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Protection from too much light.

​Photosynthetic organisms protect themselves from too much light using pigment photoswitches that absorb excess energy. American scientists (Berkeley, Michigan State University) and French researchers (SB2SM team) analyzed the structure of an active, energy-dissipating form of the orange carotenoid protein (OCP) from a cyanobacterium.

Published on 26 June 2015

​Pigment-protein and pigment-pigment interactions are of fundamental importance to the light-harvesting and photoprotective functions essential to oxygenic photosynthesis. The orange carotenoid protein (OCP) functions as both a sensor of light and effector of photoprotective energy dissipation in cyanobacteria. We report the atomic-resolution structure of an active form of the OCP consisting of the N-terminal domain and a single noncovalently bound carotenoid pigment. The crystal structure, combined with additional solution-state structural data, reveals that OCP photoactivation is accompanied by a 12 angstrom translocation of the pigment within the protein and a reconfiguration of carotenoid-protein interactions. Our results identify the origin of the photochromic changes in the OCP triggered by light and reveal the structural determinants required for interaction with the light-harvesting antenna during photoprotection.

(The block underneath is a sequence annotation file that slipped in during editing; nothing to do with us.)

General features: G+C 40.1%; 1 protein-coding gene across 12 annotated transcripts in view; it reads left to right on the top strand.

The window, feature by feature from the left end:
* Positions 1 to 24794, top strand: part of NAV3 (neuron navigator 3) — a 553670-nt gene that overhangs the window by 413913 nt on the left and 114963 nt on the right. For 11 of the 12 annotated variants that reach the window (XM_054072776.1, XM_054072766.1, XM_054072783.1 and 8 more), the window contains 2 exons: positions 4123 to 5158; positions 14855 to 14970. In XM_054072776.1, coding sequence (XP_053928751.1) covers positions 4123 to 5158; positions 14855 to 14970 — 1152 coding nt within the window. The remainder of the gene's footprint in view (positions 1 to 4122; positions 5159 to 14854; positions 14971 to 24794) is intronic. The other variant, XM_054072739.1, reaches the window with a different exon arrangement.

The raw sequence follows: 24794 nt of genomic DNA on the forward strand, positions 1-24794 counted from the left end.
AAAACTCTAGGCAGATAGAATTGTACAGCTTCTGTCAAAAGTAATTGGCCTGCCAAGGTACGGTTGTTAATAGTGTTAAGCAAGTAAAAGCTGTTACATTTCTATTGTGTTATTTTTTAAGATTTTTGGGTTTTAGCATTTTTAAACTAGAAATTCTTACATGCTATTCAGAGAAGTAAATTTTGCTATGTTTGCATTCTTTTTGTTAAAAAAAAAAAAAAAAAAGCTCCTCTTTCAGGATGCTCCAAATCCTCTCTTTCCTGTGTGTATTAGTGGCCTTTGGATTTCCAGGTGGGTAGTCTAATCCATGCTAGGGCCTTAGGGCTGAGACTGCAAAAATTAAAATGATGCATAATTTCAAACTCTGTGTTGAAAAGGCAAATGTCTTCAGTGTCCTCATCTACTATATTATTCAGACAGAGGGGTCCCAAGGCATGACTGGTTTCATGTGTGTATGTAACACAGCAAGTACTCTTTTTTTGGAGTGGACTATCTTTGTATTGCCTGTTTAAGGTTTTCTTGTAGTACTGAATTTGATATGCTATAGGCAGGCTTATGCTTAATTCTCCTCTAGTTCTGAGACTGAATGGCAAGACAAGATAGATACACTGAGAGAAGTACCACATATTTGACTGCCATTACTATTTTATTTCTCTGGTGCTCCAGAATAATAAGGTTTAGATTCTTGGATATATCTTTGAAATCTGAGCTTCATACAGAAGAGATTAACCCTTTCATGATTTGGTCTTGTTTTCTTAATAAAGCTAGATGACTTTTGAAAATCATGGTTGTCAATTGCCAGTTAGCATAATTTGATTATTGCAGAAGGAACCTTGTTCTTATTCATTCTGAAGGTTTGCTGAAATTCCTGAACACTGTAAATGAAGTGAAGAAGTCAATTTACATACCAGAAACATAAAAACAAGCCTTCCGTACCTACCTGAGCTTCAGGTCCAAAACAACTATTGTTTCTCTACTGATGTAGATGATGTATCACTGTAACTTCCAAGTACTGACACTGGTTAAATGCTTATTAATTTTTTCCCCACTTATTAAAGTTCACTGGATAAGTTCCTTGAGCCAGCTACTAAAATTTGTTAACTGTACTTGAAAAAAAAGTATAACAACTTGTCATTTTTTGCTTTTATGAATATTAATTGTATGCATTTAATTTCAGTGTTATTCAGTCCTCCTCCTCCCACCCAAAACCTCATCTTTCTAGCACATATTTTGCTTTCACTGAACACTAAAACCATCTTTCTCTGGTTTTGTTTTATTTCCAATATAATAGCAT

Figure: Structures of the OCP and the RCP (Red Carotenoid Protein) superposed and position change of the carotenoid.

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